Chestnut-collared Longspur – Accepted

1-4. 19 Feb 1972


~5 mi. sse Litchfield LAS



5. 01 Oct 1972


Kelso SBE



6. 19 Oct 1973


Southeast Farallon I. SF















Figure 303. The third species of longspur to have been reviewed by the CBRC, the Chestnut-collared, proved to be a regular fall migrant and winter visitor to the state, particularly in the southeastern deserts, so its records were reviewed for only two years. Non-breeders are generally quite plain. Useful marks evident in this image include a thin, grayish bill, relatively plain brown-and-buff upperparts and wings, and scattered black belly feathers. This first-fall male was photographed in November 2003 at Edwards Air Force Base, southeastern Kern County (Bob Steele).



Figure 433. Chestnut-collared is the most frequently encountered longspur in southern California. Although most are found in the deserts, small numbers regularly occur along the length of California’s coast in late fall and winter. This one was photographed on 2 November 1991 in Los Angeles, Los Angeles County (Larry Sansone).







Chestnut-collared Longspur

CHESTNUT-COLLARED LONGSPUR Calcarius ornatus (Townsend, 1837)

Accepted: 6 (100%)

Treated in Appendix H: no

Not accepted: 0

CBRC review: 1972 and 1973 records

Not submitted/reviewed: NA

Large color image: see Figures

This longspur breeds on the northern and central Great Plains, with the northern breeding limit extending from southern Alberta east to northwestern Minnesota. The southernmost nests are built in northeastern Colorado and north-central Nebraska. The winter range extends from southeastern California east to southern Kansas, and from there south through the southern Great Plains and the Mexican Plateau to Zacatecas and Aguascalientes. Records of vagrants extend east to the Atlantic coast, where the species has occurred from the Atlantic Provinces south to Florida, and west to the Pacific coast, where it has occurred from southeastern Alaska south through the Baja California Peninsula and in Guerrero.

California’s first Chestnut-collared Longspur was a first-fall female collected on 28 September 1917 at “Cow Camp” on Lee Flat, about 15 miles north of Darwin in Inyo County (Grinnell 1918, MVZ 28260). Surprisingly, this remained one of very few records into the 1960s, but the species eventually proved to be a regular fall migrant and winter visitor in the state. Small numbers winter with varying degrees of regularity at scattered sites in the northern half of the state, but this bird is most numerous in the southeastern deserts, where observers routinely encounter flocks of up to several dozen fall migrants and generally reduced numbers in winter (but see the following paragraph). Across most of the state the species is most regular and numerous between mid October and the end of November, but early migrants are occasionally found during late September. Furnace Creek Ranch in Inyo County claims two records of very early fall transients: 12 September 1974 (Garrett and Dunn 1981) and 5 August 1989 (AB 44:165). Far to the north, early fall migrants were recorded on 19 September 1980 at Arcata bottoms, Humboldt County (Harris 1996), and 17 September 1995 at Lake Talawa, Del Norte County (Harris 2006).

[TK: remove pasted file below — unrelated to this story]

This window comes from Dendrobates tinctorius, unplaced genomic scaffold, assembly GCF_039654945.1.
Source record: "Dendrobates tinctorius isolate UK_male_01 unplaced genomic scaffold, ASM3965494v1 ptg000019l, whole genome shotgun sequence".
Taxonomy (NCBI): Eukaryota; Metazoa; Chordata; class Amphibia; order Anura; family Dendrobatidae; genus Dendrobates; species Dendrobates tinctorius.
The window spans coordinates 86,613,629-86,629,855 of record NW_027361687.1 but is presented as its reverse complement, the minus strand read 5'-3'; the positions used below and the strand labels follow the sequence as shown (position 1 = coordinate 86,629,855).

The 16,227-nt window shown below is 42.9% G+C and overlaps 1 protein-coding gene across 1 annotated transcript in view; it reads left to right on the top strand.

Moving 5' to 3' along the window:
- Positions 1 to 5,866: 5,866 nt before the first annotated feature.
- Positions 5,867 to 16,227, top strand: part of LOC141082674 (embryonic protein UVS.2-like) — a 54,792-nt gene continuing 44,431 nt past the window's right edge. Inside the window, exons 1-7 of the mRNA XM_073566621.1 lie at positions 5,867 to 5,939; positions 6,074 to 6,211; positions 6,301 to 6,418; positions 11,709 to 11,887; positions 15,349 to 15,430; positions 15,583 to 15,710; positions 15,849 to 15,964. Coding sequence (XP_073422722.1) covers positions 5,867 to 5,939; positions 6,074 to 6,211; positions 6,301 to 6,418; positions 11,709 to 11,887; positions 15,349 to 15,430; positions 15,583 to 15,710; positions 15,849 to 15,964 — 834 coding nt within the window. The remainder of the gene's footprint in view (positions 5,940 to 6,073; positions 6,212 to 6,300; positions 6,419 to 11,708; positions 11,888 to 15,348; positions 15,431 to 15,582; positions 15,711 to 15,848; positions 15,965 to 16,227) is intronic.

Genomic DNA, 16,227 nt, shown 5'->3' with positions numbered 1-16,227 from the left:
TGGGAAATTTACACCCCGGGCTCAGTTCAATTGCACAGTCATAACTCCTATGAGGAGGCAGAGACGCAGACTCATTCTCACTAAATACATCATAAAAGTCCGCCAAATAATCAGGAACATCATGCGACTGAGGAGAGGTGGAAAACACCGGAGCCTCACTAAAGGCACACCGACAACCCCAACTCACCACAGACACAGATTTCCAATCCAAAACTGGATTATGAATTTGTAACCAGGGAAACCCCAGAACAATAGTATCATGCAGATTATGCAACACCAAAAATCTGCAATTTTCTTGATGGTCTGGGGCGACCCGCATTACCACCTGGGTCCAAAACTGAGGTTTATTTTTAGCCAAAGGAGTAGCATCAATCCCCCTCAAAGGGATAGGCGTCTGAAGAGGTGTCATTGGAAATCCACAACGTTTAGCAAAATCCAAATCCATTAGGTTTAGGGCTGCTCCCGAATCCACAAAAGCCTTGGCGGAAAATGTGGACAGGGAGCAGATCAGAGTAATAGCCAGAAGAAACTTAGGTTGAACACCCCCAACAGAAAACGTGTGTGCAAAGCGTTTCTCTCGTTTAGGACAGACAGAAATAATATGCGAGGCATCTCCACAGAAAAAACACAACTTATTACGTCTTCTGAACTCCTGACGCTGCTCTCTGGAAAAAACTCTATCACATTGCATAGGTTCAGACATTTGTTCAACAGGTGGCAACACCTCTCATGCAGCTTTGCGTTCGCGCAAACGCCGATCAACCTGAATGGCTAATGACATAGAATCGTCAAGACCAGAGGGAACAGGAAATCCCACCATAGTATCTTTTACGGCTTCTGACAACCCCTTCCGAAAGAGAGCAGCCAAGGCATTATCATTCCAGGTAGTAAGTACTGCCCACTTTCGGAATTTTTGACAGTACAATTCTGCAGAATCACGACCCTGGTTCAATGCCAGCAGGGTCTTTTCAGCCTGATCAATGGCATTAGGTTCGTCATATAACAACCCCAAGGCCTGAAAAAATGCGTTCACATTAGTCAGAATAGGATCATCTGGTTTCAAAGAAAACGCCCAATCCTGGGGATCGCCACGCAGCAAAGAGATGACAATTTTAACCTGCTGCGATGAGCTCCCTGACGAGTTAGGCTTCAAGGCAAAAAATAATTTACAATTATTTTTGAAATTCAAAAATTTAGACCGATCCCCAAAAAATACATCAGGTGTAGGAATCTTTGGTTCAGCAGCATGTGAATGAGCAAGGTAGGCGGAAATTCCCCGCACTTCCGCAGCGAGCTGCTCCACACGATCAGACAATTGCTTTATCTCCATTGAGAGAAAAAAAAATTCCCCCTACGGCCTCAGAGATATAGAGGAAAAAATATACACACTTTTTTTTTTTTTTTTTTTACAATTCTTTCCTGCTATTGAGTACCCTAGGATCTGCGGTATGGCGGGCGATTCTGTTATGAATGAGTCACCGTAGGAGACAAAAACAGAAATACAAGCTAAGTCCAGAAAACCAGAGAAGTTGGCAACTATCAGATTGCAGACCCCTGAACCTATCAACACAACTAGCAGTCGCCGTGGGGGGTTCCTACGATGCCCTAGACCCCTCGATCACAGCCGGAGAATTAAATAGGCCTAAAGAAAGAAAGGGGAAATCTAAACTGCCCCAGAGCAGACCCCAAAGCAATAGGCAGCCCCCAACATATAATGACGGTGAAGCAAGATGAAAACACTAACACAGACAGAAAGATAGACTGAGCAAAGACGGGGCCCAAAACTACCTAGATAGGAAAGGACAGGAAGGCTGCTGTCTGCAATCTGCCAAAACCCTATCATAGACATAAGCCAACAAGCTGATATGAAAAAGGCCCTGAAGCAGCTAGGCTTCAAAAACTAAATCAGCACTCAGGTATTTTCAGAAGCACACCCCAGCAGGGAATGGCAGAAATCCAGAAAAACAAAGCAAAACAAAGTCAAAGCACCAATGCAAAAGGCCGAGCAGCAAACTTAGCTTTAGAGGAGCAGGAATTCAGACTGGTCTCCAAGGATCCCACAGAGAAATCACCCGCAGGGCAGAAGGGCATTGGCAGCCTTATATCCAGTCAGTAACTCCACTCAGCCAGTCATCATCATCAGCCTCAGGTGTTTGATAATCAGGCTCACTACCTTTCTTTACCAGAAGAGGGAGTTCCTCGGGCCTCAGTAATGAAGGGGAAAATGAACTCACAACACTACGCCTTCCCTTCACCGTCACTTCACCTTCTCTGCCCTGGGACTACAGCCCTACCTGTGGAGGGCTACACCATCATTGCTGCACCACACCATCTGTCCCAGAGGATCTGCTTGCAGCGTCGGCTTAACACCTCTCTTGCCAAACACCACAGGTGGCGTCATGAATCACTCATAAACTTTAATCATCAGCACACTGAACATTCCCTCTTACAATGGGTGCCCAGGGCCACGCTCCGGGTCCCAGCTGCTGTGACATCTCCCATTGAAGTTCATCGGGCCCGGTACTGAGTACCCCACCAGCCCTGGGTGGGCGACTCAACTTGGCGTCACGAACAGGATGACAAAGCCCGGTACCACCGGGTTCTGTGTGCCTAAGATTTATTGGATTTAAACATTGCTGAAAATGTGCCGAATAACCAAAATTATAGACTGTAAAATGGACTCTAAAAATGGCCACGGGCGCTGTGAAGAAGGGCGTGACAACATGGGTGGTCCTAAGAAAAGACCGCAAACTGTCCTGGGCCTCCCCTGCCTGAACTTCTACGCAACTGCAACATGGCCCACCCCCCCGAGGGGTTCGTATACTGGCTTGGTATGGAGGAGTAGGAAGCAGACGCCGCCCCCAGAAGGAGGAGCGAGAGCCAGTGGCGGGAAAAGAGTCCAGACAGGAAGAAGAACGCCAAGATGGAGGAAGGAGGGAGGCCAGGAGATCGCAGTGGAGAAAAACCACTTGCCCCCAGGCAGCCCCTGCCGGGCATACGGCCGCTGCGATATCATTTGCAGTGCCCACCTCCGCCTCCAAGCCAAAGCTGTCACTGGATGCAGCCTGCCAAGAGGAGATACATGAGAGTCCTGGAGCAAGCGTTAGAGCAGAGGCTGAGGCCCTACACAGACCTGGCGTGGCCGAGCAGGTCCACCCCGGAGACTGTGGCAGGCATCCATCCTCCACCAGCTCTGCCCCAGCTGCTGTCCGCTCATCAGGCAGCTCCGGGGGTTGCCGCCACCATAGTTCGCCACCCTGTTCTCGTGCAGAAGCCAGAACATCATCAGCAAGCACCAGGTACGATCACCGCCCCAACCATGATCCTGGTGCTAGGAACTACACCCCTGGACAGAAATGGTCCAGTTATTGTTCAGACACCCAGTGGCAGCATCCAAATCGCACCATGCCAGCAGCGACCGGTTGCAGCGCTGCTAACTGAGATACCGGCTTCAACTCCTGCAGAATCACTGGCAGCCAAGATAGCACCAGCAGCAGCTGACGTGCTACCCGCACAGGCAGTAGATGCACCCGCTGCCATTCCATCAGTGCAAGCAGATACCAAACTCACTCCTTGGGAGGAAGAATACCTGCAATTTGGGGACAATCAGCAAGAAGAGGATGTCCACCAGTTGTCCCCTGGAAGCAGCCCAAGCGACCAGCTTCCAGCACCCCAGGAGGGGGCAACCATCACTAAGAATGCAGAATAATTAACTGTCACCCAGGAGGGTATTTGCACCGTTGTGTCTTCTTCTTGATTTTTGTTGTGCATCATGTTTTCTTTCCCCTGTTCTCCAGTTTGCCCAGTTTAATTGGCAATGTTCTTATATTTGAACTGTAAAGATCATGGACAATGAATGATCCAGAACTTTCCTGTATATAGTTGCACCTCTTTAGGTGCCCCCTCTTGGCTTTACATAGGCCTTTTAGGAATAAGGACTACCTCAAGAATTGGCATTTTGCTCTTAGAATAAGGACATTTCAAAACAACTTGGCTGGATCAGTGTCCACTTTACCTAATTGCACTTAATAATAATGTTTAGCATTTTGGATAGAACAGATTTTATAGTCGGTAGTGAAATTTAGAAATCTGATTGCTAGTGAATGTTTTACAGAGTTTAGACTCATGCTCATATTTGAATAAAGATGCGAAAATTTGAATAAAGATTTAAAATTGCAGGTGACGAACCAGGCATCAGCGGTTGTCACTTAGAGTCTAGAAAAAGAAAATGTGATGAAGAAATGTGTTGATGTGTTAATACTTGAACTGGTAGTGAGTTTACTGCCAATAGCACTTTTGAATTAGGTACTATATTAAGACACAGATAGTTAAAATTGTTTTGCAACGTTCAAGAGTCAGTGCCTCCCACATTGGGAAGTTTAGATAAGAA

Patten et al. (2003) described this longspur as a “casual winter visitor” to the Salton Sink, with only 11 records between 1965 and the end of 2002. “Amazing” was the word used by these authors to characterize flocks of 150 individuals found during 2001/2002near Calipatria in Imperial County, but even higher estimates were made during subsequent winters—250 in 2002/2003 (NAB 57:259), 175 in 2003/2004 (NAB 58:284), and 300 in 2005/2006 (NAB 60:286)—which suggests that such large numbers are normal for this area.

Substantial numbers rarely reach the coastal slope during fall and winter. Examples include 60 at Pt. Reyes, Marin County, in October/November 1974 (AB 29:118, 119); 40 on San Nicolas Island, Ventura County, 18–21 October 1974 (Garrett and Dunn 1981); and 75 on then-suitable Plano Trabuco, southern Orange County, on 26 December 1976 (Hamilton and Willick 1996).

The species often vacates the state by February, but birds occasionally remain into the second half of April. Examples include four that lingered until 24 April 1994 east of San Jose, Santa Clara County (M. M. Rogers in litt.); a male at nearby Alviso on 22 April 2004 (NAB 58:431); and two or three at Independence, Inyo County, 20 April 2002 (NAB 56:359).

Spring migrants are very seldom encountered. Three have been recorded on Southeast Farallon Island between 18 May and 16 July (Richardson et al. 2003). The latest of these pertains to an alternate-plumaged male in 1984 that Pyle and Henderson (1991) termed “an anomalous spring arrival.” Additional spring migrants were recorded on 18 April 1993 in Foster City, San Mateo County (AB 47:452); 18 May 1986 at Furnace Creek Ranch (AB 40:525); and 24–30 April 2006 near Kneeland, Humboldt County (NAB 60:435).